The autographed letter was supposed to be auctioned off this month, but Bill Panagopulos, president of Alexander Autographs in Greenwich, Conn., told CBSNews.com the letter was withdrawn after the forger came forward and admitted his handiwork.
Originally it was believed Reagan wrote the note to a friend in February of 1998, about four years after he mostly disappeared from public view following his announcement that he had Alzheimer's Disease. In the letter he told a friend, "Individuals like you give me the courage and inspiration to move forward, and with your prayers and God's grace, we'll know we will be able to face this long latest challenge." He adds a P.S: "I didn't write this with Nancy's help."
But Panagopulos said the letter was actually a form letter that Reagan wrote in 1994 to thank those who expressed sympathy for his affliction. Reagan had hundreds copied onto his official letterhead.
Panagopulos said the forger, who he refused to identify, somehow got a hold of one and used a heavy felt-tip pen, which Reagan often used, to trace over it. The forger allegedly added mistakes, crossed out words and changed some of the text and the date.
Panagopulos said the letter fooled everyone who saw it. "We showed it to 3 or 4 prominent collectors, and they also missed it. This forgery has been fooling collectors and dealers since its creation in 1999, and it continued to do so until we withdrew it."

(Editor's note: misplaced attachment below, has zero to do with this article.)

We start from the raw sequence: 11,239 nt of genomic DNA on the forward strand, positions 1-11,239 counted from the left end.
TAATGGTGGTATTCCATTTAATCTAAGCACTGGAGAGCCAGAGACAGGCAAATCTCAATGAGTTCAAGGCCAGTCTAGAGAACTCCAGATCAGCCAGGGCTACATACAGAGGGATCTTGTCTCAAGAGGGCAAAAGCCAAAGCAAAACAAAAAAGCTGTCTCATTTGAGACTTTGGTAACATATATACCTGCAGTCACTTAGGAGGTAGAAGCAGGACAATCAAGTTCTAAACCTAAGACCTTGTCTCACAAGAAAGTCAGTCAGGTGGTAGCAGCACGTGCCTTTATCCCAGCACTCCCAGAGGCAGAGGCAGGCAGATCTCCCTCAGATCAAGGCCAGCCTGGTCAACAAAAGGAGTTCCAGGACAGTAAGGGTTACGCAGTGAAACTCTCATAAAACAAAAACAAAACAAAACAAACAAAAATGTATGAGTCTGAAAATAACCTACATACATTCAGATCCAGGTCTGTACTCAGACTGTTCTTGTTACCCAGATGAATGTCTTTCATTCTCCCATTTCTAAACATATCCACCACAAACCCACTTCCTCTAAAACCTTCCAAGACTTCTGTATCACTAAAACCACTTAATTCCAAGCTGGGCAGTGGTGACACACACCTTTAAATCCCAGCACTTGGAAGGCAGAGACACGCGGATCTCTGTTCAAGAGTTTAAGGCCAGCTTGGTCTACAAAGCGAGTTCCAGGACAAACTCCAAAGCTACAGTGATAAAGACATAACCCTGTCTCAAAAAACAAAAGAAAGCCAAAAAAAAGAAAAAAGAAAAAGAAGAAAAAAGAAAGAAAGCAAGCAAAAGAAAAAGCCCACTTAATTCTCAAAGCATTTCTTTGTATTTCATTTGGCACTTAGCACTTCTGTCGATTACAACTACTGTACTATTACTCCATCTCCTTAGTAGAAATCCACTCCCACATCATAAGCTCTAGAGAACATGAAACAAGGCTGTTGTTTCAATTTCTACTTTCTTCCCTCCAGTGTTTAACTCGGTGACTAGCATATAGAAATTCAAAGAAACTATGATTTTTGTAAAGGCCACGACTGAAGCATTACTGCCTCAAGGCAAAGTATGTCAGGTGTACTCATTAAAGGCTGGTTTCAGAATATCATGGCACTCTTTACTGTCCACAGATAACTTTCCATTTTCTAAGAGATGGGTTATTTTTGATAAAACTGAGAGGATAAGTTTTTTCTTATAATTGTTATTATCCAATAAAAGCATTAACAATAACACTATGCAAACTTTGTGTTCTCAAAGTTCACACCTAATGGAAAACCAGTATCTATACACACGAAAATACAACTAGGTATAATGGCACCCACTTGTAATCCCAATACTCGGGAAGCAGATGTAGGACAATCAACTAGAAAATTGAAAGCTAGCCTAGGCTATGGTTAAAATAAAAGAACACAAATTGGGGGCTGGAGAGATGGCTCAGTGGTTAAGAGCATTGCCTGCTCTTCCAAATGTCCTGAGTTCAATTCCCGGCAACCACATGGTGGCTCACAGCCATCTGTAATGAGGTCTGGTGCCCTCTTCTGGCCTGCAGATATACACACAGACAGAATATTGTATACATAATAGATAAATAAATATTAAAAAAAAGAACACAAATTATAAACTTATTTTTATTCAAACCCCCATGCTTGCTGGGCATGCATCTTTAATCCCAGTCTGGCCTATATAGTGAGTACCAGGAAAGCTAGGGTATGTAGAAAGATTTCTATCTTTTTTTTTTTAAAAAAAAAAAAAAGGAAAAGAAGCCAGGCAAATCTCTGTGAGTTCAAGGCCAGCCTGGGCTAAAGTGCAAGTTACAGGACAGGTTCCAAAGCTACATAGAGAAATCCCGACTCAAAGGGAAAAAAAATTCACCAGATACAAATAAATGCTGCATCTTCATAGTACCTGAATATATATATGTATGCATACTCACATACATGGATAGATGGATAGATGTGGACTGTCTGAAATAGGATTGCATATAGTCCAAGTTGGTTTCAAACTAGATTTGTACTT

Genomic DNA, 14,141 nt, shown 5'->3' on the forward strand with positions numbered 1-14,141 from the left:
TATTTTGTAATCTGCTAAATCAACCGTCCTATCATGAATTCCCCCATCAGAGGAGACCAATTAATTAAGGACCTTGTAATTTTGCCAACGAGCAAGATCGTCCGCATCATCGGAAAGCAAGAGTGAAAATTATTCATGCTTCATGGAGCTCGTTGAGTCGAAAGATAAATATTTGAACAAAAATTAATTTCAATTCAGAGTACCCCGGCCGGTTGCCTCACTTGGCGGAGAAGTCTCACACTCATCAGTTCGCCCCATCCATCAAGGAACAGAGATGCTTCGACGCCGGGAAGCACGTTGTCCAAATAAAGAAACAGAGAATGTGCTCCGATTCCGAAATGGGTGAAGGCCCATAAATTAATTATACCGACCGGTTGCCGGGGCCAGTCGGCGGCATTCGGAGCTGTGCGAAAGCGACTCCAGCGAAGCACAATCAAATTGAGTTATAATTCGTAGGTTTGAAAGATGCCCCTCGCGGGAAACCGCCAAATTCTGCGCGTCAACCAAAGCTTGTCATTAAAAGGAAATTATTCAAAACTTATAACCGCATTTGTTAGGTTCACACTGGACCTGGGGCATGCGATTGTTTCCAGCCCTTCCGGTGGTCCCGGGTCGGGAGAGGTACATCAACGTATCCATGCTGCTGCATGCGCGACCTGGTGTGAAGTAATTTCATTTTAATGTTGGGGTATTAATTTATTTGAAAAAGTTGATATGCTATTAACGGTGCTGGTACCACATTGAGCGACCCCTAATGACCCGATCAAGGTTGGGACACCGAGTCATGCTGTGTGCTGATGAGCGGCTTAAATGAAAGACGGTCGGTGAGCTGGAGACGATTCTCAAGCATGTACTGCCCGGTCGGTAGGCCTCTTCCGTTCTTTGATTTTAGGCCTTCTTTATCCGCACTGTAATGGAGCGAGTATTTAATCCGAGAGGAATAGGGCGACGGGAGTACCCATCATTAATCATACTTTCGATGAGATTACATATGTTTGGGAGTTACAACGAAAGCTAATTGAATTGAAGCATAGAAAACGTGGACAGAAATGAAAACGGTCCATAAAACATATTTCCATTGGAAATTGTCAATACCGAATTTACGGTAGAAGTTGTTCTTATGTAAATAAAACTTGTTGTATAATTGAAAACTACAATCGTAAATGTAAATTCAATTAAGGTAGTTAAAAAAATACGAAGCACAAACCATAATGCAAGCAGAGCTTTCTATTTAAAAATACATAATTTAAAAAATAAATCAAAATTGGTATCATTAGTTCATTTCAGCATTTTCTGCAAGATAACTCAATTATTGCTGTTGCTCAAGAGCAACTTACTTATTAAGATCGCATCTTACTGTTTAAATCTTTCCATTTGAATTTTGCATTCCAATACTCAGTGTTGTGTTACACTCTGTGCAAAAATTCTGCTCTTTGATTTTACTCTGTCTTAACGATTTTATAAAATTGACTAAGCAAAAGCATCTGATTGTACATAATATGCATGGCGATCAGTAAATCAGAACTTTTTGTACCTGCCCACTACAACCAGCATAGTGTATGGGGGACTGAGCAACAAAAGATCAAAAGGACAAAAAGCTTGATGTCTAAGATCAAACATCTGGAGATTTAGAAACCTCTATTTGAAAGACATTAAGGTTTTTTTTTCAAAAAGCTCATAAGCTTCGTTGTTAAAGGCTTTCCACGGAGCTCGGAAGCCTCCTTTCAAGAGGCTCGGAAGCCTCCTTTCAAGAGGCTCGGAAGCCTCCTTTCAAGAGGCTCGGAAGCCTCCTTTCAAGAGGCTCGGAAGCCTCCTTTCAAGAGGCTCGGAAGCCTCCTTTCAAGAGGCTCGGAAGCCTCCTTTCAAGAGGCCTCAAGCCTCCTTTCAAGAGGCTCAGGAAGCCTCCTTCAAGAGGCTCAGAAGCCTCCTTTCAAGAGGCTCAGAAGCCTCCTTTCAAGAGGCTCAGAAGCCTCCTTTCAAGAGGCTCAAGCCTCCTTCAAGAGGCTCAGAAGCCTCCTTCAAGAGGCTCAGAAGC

The forger allegedly called Panagopulos after seeing the letter on the cover of the auction house's catalog. He told Panagopulos that he created the forgery back in 1999 to increase the value of a box of other autographs he was auctioning off."
"It's called 'salting the lot,'" said Panagopulos. "He had a box of worthless autographs and he wanted to get more for it."
Panagopulos said more than 2,000 customers received a catalog that contained images of the letter and millions of others could have viewed it, but not one complaint or suspicion was raised.
"Since the letter was traced-over, the handwriting was a very close approximation of Reagan's actual hand, with any discrepancy easily attributable to his advanced Alzheimer's," said Panagopulos.
In a statement on his company's Web site, Panagopulos said, "Despite careful examination and the obvious evidence pointing to the letter's authenticity, we were wrong...Autograph authentication is not an exacting science, sometimes all the diligence in the world is not enough to unravel the forger's handiwork."
The auction house thought the letter could fetch as much as $9,000.
The cold war crusader whose sunny optimism made a nation believe it was "morning in America" died June 5, 2004, at the age of 93.
Reagan battled the effects of Alzheimer's disease for a decade before passing away. He returned to the spotlight shortly before he died, as his health deteriorated and his wife, former first lady Nancy Reagan, began to publicly support stem-cell research as a way to find cures for Alzheimer's and other diseases.